clothing with assigned colors associated in Christian thought with evil, red and yellow in particular, always striped indicative of extravagance. Jewish avarice was indicated by such straightforward signs as coins or bags full of money; or more oblique signs such as ravens or crows, which were thought to hoard shiny objects; or frogs, whose swollen form mimicked the usurer, bloating with greed; or by depicting Jews worshiping idols…The Jews affiliation with the devil might be signaled by placing him in hell, perching a demon on his shoulder, giving him subtly beast-like features, wrapping a snake around his eyes,…and depicting him with a goatee, tail, and/or horns.
And one of the most iconic stereotypes surfaced and took root: the bulbous and hooked nose — a feature that was not common to actual Medieval European Jews.
In the high and late Renaissance, as I’ve noted, the connection between Jesus and Judaism virtually vanishes from artworks. When Jews do appear, as in Albrecht Durer’s Christ Among the Doctors, they defy what art historians call the “Renaissance style” of contemporizing figures; in contrast to the “Christian” Jesus, the Jewish scholars (the others) are dark, menacing and ugly.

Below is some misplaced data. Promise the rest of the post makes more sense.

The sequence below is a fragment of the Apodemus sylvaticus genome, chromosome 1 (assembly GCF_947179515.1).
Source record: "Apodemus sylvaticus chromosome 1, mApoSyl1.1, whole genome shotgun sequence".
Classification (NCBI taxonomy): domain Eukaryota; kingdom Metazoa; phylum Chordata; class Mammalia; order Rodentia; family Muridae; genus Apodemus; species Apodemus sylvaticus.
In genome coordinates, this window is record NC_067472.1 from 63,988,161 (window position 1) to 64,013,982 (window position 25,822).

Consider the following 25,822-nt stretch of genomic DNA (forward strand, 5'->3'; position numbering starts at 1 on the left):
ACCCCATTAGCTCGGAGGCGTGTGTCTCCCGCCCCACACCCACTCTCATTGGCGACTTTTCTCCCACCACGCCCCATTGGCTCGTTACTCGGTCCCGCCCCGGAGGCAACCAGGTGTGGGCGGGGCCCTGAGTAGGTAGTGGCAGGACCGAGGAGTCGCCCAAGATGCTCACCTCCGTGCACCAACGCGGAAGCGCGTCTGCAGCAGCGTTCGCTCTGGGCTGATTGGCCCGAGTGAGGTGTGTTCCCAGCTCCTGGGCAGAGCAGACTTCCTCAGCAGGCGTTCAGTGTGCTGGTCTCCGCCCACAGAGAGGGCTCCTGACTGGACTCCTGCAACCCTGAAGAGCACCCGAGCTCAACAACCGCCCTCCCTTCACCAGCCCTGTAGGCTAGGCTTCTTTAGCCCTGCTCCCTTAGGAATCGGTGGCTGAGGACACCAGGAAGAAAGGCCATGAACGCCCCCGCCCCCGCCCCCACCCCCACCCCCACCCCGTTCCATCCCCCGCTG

Explicit antisemitic art made a strong resurgence in the eighteenth, nineteen and twentieth centuries, especially in posters and other publications that could be inexpensively produced by printing presses. The Nazi propaganda machine excelled in mass-produced antisemitic iconography and literature.
A 2012 exhibit at the Wolfson Museum of Jewish Art in Israel displayed over three hundred pieces of explicit antisemitic art — mostly post-Renaissance to modern times — from Judaica dealer Peter Ehrenthal’s six hundred piece collection. Ehrenthal, a holocaust survivor, was motivated to collect antisemitic art to confirm that the antisemitic roots of the Holocaust were firmly planted centuries before Hitler’s rise to power.